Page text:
Estimated reading time — 16 minutes
I remember it clear as day, as if it happened yesterday, even though it was almost eleven years ago. I didn’t have the best of childhoods, if we’re being totally honest. However, it was anything but uneventful. This all began on a Friday, on a day where there was no school. Might have been due to an inbound hurricane that Miami was known to be plagued by or just because the superintendent of my school at the time felt like canceling, or a holiday. Any way you slice it, though, it is irrelevant.
I was at home playing Super Smash Bros Melee on my gamecube with my brother, Phillip. I was eleven soon to be twelve, and he was seven, soon to be eight. We did almost everything together, not to come off that we always got along though. We fought a lot, as brothers do. On this particular day, however, my brother and I hadn’t been fighting. In fact, we hadn’t had a big fight in nearly a week. We were eager to stay joined, even nosing our way into each other’s business to stay involved.
About 4:30 pm rolls around, and I decide I want to take a break from the game to get some lemonade. I walk down the short hall and cut left down the next short hallway leading to the family room/dining room, and then went into the kitchen. My father and my step-mother also hadn’t been fighting either. Strange, considering I’m hard pressed to think of moments when they weren’t. Anyway, I happened to look over at the giant, dinosaur of a tv to notice they were watching a movie I had never heard of.
“Hey!” my father yells. I look back at him, startled. “You don’t wanna watch this,” he said. “It’s too scary for you.”
I heeded my father’s command, poured my lemonade quickly and left the kitchen. But my curiosity had been aroused. I had to see what he was so concerned with me seeing. I returned to their room (where my gamecube was set up on a smaller tv) and my brother had asked why our father yelled at me when I went in. I told him that they were watching something scary in the kitchen. We both agreed we should prove ourselves brave in our father’s eyes by watching any amount of that movie that we could.
Of course we went back to our game, but we carefully watched the clock, waiting for 6 pm, when our father would start cooking dinner for us before we left for our church group activities. When he called us into the kitchen, we could catch at least the very end of the movie (which we had deduced would naturally be the scariest part) and shrug it off as “just a movie.” The anticipation made my pulse race, like the anticipation of waiting for Christmas, but different. Dad was gonna be so proud of us, I thought.
Six o’clock finally crept upon us. Like clockwork, our father called us into the kitchen. We shot through the house, desperately hoping we could at least catch the last ten minutes of the movie. We piled onto the couch while my father stirred Kraft Macaroni and Cheese noodles in the boiling pot. This was it, the moment we had waited for. And I remember regretting almost immediately sitting in front of the tv after what we witnessed.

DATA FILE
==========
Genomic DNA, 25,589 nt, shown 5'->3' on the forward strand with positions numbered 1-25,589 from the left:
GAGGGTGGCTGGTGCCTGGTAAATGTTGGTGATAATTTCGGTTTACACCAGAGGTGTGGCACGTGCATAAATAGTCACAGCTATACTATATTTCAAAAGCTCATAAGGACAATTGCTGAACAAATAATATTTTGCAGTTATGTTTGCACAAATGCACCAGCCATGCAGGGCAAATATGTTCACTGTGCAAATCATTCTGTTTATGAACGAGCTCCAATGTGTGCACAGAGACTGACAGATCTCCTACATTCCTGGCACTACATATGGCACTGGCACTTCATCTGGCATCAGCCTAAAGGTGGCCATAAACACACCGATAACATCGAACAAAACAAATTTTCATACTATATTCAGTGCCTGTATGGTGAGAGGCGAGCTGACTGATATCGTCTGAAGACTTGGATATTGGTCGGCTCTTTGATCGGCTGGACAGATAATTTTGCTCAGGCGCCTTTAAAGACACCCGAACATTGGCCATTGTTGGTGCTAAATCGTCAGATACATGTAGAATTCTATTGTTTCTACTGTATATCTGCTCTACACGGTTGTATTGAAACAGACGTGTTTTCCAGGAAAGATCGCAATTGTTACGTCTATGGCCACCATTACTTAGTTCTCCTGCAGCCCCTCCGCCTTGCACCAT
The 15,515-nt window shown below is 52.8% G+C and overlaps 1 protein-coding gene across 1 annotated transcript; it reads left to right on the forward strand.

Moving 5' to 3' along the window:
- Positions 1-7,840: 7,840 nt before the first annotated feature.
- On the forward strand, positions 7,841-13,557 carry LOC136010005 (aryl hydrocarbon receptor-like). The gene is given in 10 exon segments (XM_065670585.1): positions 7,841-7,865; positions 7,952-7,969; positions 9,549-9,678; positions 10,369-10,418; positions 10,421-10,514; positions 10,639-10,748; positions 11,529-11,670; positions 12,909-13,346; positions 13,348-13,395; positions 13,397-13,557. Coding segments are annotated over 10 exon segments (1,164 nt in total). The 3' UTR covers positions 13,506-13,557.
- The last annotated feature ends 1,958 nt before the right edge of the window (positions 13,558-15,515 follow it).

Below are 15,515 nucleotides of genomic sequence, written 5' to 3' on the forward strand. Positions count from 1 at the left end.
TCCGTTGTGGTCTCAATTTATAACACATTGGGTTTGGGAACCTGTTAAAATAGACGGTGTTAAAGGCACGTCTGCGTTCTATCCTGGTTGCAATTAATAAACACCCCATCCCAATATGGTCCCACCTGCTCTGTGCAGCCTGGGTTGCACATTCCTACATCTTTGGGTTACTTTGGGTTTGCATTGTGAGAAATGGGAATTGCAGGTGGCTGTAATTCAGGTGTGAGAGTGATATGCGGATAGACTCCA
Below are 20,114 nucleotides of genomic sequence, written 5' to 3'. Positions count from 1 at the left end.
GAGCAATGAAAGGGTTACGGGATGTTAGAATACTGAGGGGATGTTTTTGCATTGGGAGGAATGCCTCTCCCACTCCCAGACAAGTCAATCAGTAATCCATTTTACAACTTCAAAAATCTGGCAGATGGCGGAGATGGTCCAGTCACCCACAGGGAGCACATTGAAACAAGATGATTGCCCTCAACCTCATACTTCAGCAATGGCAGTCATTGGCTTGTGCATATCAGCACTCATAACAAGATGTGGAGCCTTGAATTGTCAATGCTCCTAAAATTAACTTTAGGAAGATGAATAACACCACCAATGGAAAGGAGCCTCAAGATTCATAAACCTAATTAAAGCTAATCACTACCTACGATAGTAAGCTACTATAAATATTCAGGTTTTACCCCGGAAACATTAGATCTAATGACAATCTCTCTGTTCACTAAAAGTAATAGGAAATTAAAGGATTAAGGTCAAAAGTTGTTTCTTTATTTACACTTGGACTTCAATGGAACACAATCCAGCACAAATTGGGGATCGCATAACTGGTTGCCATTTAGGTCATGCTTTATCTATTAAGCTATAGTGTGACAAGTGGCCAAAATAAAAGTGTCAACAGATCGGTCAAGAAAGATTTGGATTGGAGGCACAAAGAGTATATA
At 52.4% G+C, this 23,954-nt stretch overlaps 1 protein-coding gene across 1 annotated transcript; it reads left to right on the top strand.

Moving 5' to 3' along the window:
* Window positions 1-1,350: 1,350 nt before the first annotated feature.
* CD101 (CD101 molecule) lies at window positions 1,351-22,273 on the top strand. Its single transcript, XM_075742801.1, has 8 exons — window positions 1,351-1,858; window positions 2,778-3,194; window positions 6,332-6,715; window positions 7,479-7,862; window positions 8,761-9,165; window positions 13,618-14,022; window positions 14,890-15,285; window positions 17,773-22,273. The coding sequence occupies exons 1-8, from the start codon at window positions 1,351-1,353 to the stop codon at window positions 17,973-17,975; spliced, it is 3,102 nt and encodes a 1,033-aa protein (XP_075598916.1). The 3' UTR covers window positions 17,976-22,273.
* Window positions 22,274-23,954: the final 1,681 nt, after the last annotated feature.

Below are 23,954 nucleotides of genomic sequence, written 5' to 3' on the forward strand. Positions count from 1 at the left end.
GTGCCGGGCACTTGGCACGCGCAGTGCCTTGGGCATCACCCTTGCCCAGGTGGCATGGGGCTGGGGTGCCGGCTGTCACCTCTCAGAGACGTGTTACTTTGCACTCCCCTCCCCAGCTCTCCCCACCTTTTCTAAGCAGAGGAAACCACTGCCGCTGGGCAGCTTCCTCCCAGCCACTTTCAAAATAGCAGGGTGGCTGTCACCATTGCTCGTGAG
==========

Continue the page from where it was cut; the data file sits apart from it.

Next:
The movie was Jeepers Creepers. We came in at the police station scene where the monster (which is a Wendigo for those who ever wondered about it) pops out and spidermans his way toward the main characters. I remember seeing it, and thinking “What in the hell is that??” I wanted to close my eyes, but I couldn’t look away as the monster revealed its wicked strength, bizarre form and terrible roar. I looked at my brother for a moment. He was horrified; I was too. But as soon as the movie ended, we shaped up.
Our father set our full plates on the little table in the kitchen, completely unaware that my brother and I had watched the last portion of the movie. We were silent, but traded smiles and short giggles, as if to mask that it had terrified us. I remember trying to lord over my friends in my church group the fact that I had watched ‘the scariest movie ever’ – which in all respects is still true in my opinion – stating that none of them would have been able to handle it. One friend specifically, the Pastor’s son, Dalton, replied with “Yeah, you’re probably right.”
As night came on and the safety of the light receded, the thrill of what I had achieved began to wane, and the reality of my fear began to sink in. I thought, strangely enough, that by that point, especially after having been to a church meeting and having a lesson from the Pastor about God protecting believers, that fear would have been scrubbed clean. But it wasn’t.
So what did I do to deal with the unshakeable terror that infested my little heart? I stayed up until midnight playing Sonic Adventure 2: Battle to distract myself from the images that played themselves over and over again in my head of that horrible monster. In the past when something had scared me, this method worked, diverting my focus towards something that did not frighten me, something I had power over. And I did have power in this game. I was actually very good.